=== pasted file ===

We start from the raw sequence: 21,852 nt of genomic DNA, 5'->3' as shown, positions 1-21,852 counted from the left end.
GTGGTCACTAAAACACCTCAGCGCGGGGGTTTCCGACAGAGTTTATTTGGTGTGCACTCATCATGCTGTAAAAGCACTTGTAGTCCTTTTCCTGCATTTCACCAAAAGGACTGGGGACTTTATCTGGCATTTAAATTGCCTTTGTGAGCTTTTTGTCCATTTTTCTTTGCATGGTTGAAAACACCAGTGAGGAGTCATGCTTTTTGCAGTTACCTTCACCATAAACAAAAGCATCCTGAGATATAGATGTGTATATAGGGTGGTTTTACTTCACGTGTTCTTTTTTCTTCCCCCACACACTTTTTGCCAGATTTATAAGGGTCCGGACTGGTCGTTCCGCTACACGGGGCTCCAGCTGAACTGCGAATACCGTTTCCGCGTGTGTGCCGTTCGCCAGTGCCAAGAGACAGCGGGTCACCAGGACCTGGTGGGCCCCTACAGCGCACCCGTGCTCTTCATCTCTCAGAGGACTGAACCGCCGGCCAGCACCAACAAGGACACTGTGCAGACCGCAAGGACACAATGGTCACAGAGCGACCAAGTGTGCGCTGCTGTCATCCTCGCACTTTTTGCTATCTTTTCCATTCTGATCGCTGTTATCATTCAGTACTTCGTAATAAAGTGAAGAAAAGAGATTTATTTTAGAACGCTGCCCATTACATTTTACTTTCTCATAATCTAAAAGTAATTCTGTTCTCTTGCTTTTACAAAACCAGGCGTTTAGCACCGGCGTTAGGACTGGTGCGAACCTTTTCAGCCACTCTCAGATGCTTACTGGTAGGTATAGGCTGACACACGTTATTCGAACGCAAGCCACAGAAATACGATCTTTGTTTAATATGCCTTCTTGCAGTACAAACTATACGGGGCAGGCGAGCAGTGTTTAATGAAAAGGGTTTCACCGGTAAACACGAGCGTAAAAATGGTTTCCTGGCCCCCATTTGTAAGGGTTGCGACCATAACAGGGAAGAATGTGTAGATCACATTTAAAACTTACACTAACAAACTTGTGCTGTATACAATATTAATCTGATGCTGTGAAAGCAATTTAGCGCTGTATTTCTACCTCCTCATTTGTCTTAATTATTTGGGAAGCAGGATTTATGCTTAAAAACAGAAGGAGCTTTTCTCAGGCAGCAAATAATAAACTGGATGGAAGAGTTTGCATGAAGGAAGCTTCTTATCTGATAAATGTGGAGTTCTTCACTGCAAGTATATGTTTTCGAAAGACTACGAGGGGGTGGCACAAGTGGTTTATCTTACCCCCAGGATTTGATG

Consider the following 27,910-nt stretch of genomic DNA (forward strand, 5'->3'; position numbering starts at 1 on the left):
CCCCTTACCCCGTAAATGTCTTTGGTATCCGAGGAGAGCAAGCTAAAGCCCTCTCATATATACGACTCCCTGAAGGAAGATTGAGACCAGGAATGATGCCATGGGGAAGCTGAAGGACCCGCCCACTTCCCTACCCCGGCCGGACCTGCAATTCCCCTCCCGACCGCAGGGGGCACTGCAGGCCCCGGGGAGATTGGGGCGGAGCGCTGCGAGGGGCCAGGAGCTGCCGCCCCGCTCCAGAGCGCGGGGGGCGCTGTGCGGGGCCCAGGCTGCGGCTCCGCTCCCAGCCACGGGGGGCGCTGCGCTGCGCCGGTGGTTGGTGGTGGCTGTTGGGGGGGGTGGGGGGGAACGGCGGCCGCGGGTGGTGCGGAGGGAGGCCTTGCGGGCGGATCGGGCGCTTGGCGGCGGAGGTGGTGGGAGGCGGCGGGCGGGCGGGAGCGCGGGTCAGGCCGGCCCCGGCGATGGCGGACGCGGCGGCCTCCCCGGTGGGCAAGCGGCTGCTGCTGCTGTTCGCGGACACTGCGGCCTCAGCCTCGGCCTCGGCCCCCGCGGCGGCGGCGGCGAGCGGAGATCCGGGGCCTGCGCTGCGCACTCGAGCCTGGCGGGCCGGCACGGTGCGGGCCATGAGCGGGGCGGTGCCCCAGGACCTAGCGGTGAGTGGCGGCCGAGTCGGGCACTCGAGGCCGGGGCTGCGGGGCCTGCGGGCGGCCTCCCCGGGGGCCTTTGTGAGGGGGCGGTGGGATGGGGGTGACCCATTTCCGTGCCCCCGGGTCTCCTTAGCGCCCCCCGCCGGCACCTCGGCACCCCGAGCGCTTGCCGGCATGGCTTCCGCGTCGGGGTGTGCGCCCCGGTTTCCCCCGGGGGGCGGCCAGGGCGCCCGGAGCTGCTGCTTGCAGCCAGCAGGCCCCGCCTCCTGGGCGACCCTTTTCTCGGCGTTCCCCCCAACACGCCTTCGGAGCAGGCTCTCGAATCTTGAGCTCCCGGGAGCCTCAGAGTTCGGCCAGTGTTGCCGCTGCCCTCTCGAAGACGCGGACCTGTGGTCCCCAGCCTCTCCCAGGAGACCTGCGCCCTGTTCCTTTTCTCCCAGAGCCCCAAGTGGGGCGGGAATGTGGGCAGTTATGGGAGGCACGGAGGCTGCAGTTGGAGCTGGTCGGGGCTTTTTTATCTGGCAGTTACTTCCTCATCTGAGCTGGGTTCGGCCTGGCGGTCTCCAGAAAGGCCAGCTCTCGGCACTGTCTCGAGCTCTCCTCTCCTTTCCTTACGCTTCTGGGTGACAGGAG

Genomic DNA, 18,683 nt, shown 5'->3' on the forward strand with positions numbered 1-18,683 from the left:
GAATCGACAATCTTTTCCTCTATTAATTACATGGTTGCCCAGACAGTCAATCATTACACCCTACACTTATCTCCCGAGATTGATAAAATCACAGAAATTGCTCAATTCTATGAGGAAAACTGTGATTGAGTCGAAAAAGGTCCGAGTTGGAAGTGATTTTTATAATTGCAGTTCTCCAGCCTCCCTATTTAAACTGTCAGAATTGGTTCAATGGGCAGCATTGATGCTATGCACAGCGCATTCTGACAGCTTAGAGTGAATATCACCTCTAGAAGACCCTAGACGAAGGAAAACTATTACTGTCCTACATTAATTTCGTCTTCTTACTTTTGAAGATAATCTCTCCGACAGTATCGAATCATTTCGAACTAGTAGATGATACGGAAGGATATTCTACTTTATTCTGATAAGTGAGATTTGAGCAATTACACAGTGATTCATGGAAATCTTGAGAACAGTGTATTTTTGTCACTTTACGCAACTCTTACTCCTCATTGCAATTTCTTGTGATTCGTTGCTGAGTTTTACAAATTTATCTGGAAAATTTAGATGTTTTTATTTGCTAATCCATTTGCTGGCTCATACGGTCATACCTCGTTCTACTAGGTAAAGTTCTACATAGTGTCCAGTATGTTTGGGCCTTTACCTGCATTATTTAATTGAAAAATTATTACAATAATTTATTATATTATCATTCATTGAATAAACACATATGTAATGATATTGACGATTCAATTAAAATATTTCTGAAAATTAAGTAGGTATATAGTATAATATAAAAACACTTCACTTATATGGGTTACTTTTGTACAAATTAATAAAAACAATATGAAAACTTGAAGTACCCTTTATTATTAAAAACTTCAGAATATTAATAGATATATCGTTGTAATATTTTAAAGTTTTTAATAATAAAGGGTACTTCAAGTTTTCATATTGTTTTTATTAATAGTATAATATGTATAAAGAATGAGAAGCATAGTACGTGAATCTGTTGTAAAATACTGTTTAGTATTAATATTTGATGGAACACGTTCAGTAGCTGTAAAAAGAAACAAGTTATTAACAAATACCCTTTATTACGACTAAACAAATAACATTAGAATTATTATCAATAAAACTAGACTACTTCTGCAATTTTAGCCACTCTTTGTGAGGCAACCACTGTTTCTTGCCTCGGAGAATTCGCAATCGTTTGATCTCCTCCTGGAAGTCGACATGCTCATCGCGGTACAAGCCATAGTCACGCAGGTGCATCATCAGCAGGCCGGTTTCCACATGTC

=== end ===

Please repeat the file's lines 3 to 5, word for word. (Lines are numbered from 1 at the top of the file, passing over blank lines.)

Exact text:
Consider the following 27,910-nt stretch of genomic DNA (forward strand, 5'->3'; position numbering starts at 1 on the left):
CCCCTTACCCCGTAAATGTCTTTGGTATCCGAGGAGAGCAAGCTAAAGCCCTCTCATATATACGACTCCCTGAAGGAAGATTGAGACCAGGAATGATGCCATGGGGAAGCTGAAGGACCCGCCCACTTCCCTACCCCGGCCGGACCTGCAATTCCCCTCCCGACCGCAGGGGGCACTGCAGGCCCCGGGGAGATTGGGGCGGAGCGCTGCGAGGGGCCAGGAGCTGCCGCCCCGCTCCAGAGCGCGGGGGGCGCTGTGCGGGGCCCAGGCTGCGGCTCCGCTCCCAGCCACGGGGGGCGCTGCGCTGCGCCGGTGGTTGGTGGTGGCTGTTGGGGGGGGTGGGGGGGAACGGCGGCCGCGGGTGGTGCGGAGGGAGGCCTTGCGGGCGGATCGGGCGCTTGGCGGCGGAGGTGGTGGGAGGCGGCGGGCGGGCGGGAGCGCGGGTCAGGCCGGCCCCGGCGATGGCGGACGCGGCGGCCTCCCCGGTGGGCAAGCGGCTGCTGCTGCTGTTCGCGGACACTGCGGCCTCAGCCTCGGCCTCGGCCCCCGCGGCGGCGGCGGCGAGCGGAGATCCGGGGCCTGCGCTGCGCACTCGAGCCTGGCGGGCCGGCACGGTGCGGGCCATGAGCGGGGCGGTGCCCCAGGACCTAGCGGTGAGTGGCGGCCGAGTCGGGCACTCGAGGCCGGGGCTGCGGGGCCTGCGGGCGGCCTCCCCGGGGGCCTTTGTGAGGGGGCGGTGGGATGGGGGTGACCCATTTCCGTGCCCCCGGGTCTCCTTAGCGCCCCCCGCCGGCACCTCGGCACCCCGAGCGCTTGCCGGCATGGCTTCCGCGTCGGGGTGTGCGCCCCGGTTTCCCCCGGGGGGCGGCCAGGGCGCCCGGAGCTGCTGCTTGCAGCCAGCAGGCCCCGCCTCCTGGGCGACCCTTTTCTCGGCGTTCCCCCCAACACGCCTTCGGAGCAGGCTCTCGAATCTTGAGCTCCCGGGAGCCTCAGAGTTCGGCCAGTGTTGCCGCTGCCCTCTCGAAGACGCGGACCTGTGGTCCCCAGCCTCTCCCAGGAGACCTGCGCCCTGTTCCTTTTCTCCCAGAGCCCCAAGTGGGGCGGGAATGTGGGCAGTTATGGGAGGCACGGAGGCTGCAGTTGGAGCTGGTCGGGGCTTTTTTATCTGGCAGTTACTTCCTCATCTGAGCTGGGTTCGGCCTGGCGGTCTCCAGAAAGGCCAGCTCTCGGCACTGTCTCGAGCTCTCCTCTCCTTTCCTTACGCTTCTGGGTGACAGGAG

Genomic DNA, 18,683 nt, shown 5'->3' on the forward strand with positions numbered 1-18,683 from the left: